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Washington Redskins Name Change Safe from Supreme Court

If the Washington Redskins ever change their nickname and mascot from what it is today if will be made by the team and not by court order. In a ruling made yesterday by the United States Supreme Court, an eight to zero vote to allow a rock group called the “Slants” to continue to use that name is good news for the NFL team in the nation’s capital.

The US Patient Office had rejected “the Slants” a name copyright as of being discriminating.  As explained by Sports Illustrated:

In Matal v. Tam, the Supreme Court declared as unconstitutional Section 2(a) of the Lanham Act, a section better known as the “disparagement clause.” Until Monday, the clause had authorized the U.S. Patent and Trademark Office (“PTO”) to cancel a trademark—which is a word, symbol or other mark that distinguishes a source of goods from others and can be registered with the federal government—if it disparages a substantial percentage of a distinct group of people, be it a racial, ethnic, religious or political group.

In a unanimlous 8–0 decision (the recently appointed Justice Neil Gorsuch was not on the bench when the case was argued and thus played no role in the decision), the Supreme Court held that the disparagement clause violates the First Amendment’s Free Speech Clause. While the eight justices offered somewhat different styles of logic for their decision, they collectively valued the Free Speech Clause’s instruction that the government shall make no law abridging the freedom of speech of private citizens and businesses. Put simply: Under the Free Speech Clause, the government cannot decide which viewpoints it likes and doesn’t like. Stressing that trademark law is primarily designed to assist consumers in distinguishing between products and to safeguard companies’ investments in their name and brand, the Court regards governmental regulation of free speech as outside the scope of trademark law.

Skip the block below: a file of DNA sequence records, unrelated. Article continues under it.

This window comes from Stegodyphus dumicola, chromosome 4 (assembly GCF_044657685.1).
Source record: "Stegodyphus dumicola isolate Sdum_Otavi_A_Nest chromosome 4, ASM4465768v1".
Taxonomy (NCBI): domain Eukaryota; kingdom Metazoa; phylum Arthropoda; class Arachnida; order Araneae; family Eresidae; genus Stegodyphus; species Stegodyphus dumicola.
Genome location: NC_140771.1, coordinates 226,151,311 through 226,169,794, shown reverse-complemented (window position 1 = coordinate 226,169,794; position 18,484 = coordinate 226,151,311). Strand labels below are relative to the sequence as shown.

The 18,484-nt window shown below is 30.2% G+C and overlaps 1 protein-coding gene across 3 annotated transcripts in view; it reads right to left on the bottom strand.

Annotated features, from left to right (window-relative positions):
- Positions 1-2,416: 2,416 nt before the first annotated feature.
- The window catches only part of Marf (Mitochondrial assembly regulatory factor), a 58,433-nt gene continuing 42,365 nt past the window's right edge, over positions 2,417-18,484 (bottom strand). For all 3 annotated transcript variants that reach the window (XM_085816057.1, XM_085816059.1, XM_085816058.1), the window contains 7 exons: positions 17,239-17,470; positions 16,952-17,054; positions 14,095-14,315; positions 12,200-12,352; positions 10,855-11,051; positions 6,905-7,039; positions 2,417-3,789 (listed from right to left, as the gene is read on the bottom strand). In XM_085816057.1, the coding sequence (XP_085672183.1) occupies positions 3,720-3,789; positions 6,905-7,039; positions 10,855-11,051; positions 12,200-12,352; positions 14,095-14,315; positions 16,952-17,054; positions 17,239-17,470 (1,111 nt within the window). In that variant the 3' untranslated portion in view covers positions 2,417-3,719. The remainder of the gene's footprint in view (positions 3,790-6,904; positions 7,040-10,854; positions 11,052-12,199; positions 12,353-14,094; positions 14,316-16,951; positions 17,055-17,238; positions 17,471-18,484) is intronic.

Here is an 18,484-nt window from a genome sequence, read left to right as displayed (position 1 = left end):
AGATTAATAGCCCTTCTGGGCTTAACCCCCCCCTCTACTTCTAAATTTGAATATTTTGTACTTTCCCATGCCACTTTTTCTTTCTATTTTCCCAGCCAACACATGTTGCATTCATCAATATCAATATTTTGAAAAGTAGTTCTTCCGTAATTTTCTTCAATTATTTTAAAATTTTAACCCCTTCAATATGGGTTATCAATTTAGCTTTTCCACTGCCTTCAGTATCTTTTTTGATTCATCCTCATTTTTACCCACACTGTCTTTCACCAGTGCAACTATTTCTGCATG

The push to force the Redskins to change their name through the courts is basically dead  The court of public opinion will continue. With the highest court in the land allowing “The Slants” to thrive, so will the Washington Redskins.

 

About Fred Pahlke

Fred Pahlke, an Oklahoma native has viewed over 10,000 sporting events in his 64 years. A season ticket holder of the Oklahoma City Thunder, former season tickect holder for the Oklahoma Sooners, Oklahoma City University Chiefs/Stars, he is an expert in both professional and college basketball and football. A high school athlete at Classen High School in basketball and tennis, he played amateur tennis after high school in the Missouri Valley Tennis Association. A graduate of Oklahoma City University, he taught in the public schools for 6 years before becoming a building administrator in the Oklahoma City Public Schools for 31 years, 28 as the Principal of various schools in the district. Fredsportsextra has recorded 101, 410 article views in its first ten months, from August 2015 through May 2016.

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